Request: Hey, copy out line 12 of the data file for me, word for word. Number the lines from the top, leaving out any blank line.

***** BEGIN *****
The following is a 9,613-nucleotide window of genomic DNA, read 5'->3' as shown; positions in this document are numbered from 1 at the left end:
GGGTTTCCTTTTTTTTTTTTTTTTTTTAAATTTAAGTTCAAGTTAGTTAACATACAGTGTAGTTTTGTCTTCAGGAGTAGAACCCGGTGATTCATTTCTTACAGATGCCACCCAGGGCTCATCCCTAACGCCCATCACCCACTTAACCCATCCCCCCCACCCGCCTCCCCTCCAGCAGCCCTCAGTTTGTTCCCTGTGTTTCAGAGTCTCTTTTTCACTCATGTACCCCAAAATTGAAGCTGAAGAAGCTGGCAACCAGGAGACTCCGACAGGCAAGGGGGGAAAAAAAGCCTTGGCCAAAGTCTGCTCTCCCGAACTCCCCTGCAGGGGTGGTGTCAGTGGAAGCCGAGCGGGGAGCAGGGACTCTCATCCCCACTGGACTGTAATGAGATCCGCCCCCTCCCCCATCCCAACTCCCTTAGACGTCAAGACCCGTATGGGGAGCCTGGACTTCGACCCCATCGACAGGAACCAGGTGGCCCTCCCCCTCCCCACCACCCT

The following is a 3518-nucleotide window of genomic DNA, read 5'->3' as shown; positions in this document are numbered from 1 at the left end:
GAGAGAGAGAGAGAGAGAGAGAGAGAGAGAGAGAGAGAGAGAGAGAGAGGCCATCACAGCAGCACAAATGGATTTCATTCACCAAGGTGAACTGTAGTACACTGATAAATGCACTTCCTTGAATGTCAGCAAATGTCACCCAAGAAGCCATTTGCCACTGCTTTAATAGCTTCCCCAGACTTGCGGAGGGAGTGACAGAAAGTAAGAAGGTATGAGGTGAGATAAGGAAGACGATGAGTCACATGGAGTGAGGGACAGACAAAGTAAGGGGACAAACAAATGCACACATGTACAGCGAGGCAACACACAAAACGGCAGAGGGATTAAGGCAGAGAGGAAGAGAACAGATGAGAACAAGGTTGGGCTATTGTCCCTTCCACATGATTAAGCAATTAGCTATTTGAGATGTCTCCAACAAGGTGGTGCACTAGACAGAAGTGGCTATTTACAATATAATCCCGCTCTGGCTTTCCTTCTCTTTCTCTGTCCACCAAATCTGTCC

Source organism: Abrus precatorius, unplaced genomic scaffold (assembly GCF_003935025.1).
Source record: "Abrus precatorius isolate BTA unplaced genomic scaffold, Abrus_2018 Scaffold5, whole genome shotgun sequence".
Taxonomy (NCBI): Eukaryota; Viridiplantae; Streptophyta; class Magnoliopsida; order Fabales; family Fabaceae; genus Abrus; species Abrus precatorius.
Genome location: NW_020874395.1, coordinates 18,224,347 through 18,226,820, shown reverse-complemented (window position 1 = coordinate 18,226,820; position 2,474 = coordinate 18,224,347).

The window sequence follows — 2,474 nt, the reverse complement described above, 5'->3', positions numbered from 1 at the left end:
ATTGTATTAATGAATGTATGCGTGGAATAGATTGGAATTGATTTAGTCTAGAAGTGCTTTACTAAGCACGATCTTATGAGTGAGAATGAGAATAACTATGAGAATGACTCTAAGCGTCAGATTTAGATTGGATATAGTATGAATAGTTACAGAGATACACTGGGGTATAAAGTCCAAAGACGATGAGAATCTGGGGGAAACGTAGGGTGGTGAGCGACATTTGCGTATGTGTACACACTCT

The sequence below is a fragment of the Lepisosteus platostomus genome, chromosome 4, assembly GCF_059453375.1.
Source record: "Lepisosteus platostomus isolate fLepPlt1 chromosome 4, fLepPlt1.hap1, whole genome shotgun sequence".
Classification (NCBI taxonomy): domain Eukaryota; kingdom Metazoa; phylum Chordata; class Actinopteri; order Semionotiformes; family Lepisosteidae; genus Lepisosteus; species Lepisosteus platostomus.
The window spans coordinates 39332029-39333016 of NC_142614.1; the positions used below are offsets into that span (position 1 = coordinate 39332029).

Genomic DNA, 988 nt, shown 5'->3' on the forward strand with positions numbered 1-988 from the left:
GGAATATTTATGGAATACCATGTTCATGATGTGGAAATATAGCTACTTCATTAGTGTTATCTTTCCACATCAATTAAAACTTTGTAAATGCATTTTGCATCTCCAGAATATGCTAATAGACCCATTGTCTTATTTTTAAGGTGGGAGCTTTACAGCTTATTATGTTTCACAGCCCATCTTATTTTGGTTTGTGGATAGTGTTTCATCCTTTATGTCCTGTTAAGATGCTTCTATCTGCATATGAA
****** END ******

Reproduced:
Source record: "Lepisosteus platostomus isolate fLepPlt1 chromosome 4, fLepPlt1.hap1, whole genome shotgun sequence".